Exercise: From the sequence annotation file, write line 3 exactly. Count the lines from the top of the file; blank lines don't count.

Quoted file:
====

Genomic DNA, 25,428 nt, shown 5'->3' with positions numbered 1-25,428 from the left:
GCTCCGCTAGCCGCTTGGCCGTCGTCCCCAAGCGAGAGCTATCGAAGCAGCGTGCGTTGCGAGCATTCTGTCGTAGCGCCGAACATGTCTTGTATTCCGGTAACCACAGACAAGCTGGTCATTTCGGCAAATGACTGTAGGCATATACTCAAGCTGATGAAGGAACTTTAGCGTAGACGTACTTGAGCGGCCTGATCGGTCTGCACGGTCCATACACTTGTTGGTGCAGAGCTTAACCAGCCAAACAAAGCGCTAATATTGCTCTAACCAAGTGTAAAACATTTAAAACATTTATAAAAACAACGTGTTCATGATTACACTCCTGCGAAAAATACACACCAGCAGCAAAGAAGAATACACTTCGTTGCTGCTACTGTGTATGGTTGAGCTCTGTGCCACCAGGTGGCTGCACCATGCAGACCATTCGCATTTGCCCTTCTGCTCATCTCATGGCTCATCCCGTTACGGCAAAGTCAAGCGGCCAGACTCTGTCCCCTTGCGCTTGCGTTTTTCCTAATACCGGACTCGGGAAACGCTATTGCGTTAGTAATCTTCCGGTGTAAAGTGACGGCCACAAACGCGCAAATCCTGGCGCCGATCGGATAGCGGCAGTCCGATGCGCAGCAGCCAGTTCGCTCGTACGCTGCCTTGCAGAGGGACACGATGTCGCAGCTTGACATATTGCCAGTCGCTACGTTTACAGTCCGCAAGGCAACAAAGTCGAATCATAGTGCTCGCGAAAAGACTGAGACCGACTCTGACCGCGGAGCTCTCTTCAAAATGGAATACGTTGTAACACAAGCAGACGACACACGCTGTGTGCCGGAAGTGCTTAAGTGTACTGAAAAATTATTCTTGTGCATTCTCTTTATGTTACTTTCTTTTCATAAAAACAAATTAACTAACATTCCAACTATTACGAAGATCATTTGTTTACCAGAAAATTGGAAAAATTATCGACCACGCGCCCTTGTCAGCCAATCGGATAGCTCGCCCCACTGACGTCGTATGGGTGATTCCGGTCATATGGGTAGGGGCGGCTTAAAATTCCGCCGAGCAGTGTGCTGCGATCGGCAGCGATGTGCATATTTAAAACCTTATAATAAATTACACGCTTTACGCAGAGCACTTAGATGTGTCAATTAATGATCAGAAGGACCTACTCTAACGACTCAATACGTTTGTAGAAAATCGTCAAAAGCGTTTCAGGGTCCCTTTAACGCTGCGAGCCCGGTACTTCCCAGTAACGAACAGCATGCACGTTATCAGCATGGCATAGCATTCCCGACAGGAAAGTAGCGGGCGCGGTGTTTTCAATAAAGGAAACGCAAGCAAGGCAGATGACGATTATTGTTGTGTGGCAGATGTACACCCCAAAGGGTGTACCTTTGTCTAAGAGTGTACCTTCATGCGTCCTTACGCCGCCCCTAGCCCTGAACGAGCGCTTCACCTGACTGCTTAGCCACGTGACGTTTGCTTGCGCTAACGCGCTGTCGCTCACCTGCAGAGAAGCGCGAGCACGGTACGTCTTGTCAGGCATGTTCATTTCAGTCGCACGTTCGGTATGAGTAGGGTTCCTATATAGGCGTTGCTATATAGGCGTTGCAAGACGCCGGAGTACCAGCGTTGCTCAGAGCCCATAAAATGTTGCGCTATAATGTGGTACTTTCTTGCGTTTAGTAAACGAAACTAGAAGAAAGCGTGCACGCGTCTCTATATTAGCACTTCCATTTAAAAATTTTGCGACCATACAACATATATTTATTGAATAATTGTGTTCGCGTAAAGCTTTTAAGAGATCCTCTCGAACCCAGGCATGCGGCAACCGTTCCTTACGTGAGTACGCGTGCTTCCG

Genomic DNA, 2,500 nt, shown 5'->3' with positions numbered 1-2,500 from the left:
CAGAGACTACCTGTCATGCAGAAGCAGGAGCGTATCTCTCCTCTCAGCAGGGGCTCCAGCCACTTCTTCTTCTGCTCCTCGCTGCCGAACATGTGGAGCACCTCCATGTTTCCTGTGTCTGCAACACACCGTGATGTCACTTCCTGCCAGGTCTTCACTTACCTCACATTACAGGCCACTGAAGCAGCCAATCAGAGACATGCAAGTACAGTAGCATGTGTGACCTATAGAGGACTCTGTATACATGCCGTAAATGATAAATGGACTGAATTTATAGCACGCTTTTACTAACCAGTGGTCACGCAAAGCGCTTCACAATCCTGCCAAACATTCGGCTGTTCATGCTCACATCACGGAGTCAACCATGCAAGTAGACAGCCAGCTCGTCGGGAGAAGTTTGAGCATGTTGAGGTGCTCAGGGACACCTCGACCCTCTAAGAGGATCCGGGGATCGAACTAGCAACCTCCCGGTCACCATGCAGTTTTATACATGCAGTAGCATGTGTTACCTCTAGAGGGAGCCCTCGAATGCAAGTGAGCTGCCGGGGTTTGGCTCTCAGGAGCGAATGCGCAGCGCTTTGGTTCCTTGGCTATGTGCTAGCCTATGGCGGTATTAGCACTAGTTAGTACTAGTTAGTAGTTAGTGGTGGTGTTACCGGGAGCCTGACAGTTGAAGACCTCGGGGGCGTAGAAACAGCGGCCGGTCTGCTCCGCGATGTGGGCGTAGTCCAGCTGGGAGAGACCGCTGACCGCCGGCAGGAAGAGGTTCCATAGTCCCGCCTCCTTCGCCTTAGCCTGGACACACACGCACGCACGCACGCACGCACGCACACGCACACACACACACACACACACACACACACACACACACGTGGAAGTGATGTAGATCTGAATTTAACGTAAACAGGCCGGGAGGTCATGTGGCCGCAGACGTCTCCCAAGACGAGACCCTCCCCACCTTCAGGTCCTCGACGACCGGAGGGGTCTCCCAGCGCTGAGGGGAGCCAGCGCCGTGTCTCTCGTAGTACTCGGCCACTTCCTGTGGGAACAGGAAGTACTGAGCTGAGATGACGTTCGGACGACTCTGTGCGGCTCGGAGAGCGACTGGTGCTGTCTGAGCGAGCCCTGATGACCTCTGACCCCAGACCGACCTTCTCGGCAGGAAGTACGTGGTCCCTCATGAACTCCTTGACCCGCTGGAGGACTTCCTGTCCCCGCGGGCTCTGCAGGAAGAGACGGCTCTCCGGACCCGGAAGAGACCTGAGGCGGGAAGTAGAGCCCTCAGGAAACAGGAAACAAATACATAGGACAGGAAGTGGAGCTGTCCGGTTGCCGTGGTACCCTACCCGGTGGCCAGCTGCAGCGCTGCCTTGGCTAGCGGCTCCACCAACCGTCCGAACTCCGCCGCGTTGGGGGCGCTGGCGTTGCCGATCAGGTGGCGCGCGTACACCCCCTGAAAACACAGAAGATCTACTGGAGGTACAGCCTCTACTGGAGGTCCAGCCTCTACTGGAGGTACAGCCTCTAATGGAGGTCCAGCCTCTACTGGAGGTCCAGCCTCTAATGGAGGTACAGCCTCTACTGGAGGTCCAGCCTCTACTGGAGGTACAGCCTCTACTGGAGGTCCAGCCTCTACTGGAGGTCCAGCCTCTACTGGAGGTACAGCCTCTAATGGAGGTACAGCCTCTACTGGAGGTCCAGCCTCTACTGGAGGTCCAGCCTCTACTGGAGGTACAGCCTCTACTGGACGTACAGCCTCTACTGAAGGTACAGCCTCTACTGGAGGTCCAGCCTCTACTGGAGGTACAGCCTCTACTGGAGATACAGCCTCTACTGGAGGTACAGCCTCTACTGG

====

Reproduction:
Genomic DNA, 2,500 nt, shown 5'->3' with positions numbered 1-2,500 from the left: